A bipartisan group of lawmakers has revived an effort to create a human rights commission in honor of the late Sen. John McCain (R-AZ), according to The Hill.
The commission would host hearings on human rights issues and seek to partner with the Trump administration and non-profit organizations to violations around the globe. Last December, Senate Human Rights Caucus co-chairs Sens. Thom Tillis (R-NC) and Christopher Coons (D-DE) introduced a bill to name the body after the Arizona Republican.
“Senator McCain was a remarkable man who used his role in the Senate to advocate for human rights and to stand up for people around the world who were denied basic freedoms. He embodied our country’s values and understood the critical role of the United States in promoting human rights across the globe,” Coons said in a statement at the time.
In February, a measure to create the commission was reintroduced and attracted the support of Cindy McCain, the former lawmaker’s widow, who wrote in a tweet that she was “grateful” for lawmakers supporting the initiative: “Grateful to @ChrisCoons & @SenThomTillis, along w/ @SenJeffMerkley, @SenMarkey, @marcorubio & @SenatorSinema, for re-introducing leg. to establish the John McCain Human Rights Commission. The U.S. must lead on human rights. What a wonderful way to honor my husband’s legacy.”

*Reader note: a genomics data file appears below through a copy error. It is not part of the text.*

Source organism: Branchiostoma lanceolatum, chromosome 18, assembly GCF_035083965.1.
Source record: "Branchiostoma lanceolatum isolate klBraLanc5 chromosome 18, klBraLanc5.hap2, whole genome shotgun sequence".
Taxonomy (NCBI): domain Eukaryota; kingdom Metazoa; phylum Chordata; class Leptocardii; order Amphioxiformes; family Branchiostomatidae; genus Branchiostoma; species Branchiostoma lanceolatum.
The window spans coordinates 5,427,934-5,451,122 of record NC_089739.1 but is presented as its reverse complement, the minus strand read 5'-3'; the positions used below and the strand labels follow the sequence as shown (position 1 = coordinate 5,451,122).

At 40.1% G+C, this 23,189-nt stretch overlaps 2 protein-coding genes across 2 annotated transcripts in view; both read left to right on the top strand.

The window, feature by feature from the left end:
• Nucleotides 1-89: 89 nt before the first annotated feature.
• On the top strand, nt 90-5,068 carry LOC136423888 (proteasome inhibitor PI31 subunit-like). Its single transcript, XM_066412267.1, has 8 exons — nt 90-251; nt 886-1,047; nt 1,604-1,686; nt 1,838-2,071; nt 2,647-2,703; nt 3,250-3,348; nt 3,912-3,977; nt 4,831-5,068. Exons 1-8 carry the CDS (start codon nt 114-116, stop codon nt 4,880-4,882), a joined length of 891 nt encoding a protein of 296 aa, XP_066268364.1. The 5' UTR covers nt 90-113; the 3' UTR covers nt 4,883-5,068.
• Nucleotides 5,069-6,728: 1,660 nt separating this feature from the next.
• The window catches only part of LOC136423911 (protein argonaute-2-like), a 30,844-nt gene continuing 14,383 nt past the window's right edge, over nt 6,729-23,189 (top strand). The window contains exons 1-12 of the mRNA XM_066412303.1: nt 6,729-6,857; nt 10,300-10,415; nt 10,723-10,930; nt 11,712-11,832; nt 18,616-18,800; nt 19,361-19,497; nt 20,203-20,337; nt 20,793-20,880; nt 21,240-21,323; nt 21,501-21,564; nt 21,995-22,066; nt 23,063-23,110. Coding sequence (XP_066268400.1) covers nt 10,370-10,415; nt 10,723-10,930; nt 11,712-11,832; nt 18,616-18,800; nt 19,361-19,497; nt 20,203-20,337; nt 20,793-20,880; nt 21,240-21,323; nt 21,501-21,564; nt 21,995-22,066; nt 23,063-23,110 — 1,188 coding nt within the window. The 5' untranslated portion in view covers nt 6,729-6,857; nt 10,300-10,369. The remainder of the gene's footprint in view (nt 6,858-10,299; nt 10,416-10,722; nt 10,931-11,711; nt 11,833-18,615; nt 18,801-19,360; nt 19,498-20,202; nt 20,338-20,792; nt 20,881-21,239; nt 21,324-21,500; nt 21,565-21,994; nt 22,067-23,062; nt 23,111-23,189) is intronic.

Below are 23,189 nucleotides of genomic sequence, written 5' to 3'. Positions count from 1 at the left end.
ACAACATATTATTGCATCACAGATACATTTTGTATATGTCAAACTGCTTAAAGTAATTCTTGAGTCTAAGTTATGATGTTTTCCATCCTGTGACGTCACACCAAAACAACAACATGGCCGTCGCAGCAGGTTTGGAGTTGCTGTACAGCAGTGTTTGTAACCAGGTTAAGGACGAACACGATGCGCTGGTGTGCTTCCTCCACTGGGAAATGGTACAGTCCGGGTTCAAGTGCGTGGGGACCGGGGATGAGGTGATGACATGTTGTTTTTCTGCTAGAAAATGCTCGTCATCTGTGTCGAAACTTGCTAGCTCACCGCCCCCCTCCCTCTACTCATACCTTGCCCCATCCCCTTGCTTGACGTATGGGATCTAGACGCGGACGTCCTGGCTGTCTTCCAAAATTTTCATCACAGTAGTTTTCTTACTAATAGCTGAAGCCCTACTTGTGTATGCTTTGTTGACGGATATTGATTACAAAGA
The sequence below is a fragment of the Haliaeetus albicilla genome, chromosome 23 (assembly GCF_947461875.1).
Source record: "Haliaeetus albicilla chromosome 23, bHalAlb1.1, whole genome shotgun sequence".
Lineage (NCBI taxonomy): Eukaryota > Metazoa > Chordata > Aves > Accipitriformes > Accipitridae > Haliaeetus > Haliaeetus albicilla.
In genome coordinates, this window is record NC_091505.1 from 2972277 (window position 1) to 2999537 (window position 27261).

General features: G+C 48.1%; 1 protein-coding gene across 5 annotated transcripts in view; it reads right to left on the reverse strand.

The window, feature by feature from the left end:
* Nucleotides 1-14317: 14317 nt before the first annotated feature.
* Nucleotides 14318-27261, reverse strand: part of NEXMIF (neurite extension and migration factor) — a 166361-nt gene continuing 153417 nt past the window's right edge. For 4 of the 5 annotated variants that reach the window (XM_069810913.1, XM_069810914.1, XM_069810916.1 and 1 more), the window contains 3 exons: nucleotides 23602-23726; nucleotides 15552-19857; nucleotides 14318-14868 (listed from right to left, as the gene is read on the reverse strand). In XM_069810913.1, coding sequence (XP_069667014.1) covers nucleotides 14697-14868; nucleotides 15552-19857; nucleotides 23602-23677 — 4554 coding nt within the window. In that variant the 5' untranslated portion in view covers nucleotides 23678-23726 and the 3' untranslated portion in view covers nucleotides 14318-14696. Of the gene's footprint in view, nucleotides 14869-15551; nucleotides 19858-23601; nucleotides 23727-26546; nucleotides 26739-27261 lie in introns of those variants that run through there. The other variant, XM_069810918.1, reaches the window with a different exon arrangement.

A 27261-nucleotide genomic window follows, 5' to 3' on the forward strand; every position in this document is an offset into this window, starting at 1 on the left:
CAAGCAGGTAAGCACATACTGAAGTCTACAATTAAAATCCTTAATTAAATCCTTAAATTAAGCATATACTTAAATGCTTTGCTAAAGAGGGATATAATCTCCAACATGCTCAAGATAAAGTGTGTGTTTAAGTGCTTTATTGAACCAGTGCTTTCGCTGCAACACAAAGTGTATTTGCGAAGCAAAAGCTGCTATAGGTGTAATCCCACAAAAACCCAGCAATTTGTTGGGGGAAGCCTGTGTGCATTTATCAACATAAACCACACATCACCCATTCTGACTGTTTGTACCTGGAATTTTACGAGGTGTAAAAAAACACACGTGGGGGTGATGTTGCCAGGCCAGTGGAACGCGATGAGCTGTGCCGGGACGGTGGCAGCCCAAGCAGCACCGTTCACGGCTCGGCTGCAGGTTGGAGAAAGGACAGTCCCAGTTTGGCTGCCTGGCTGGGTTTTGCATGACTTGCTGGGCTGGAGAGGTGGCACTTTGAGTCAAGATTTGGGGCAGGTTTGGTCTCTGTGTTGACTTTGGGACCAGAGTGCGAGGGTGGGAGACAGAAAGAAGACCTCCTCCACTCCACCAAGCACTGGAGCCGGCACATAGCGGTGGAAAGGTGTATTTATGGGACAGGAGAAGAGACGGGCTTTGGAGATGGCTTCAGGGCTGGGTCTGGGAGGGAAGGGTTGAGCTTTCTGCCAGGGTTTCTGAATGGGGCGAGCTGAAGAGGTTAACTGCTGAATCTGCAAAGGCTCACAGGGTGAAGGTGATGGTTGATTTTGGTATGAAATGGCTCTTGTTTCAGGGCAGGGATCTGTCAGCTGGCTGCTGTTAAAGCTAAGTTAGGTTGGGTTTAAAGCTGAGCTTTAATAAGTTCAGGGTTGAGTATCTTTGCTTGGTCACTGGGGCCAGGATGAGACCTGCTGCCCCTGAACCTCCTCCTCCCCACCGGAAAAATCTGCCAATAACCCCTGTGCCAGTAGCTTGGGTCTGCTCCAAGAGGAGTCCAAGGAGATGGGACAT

Grateful to @ChrisCoons & @SenThomTillis, along w/ @SenJeffMerkley, @SenMarkey, @marcorubio & @SenatorSinema, for re-introducing leg. to establish the John McCain Human Rights Commission. The U.S. must lead on human rights. What a wonderful way to honor my husband’s legacy.
— Cindy McCain (@cindymccain) February 27, 2019
Later this week, lawmakers aim to include an amendment that would create the commission when debate begins on the National Defense Authorization Act (NDAA).
Lawmakers on Capitol Hill have been studying other ways to honor McCain’s legacy. In March, Senate Minority Leader Chuck Schumer (D-NY) announced he would revive a plan to rename the Russell Senate Office building after McCain, restarting the effort first proposed following the longtime lawmaker’s passing last August, though the proposal appears to still be stalled.
McCain shared a rocky relationship with President Donald Trump during his final term in Congress. The Arizona Republican famously voted twice to save Obamacare — first in July 2017 and then against the Graham-Cassidy Obamacare repeal effort the following September. He was used as a conduit to pass the discredited Steele dossier on to the FBI. President Trump has long said he was never a “fan” of McCain and called his vote against repealing Obamacare “disgraceful.”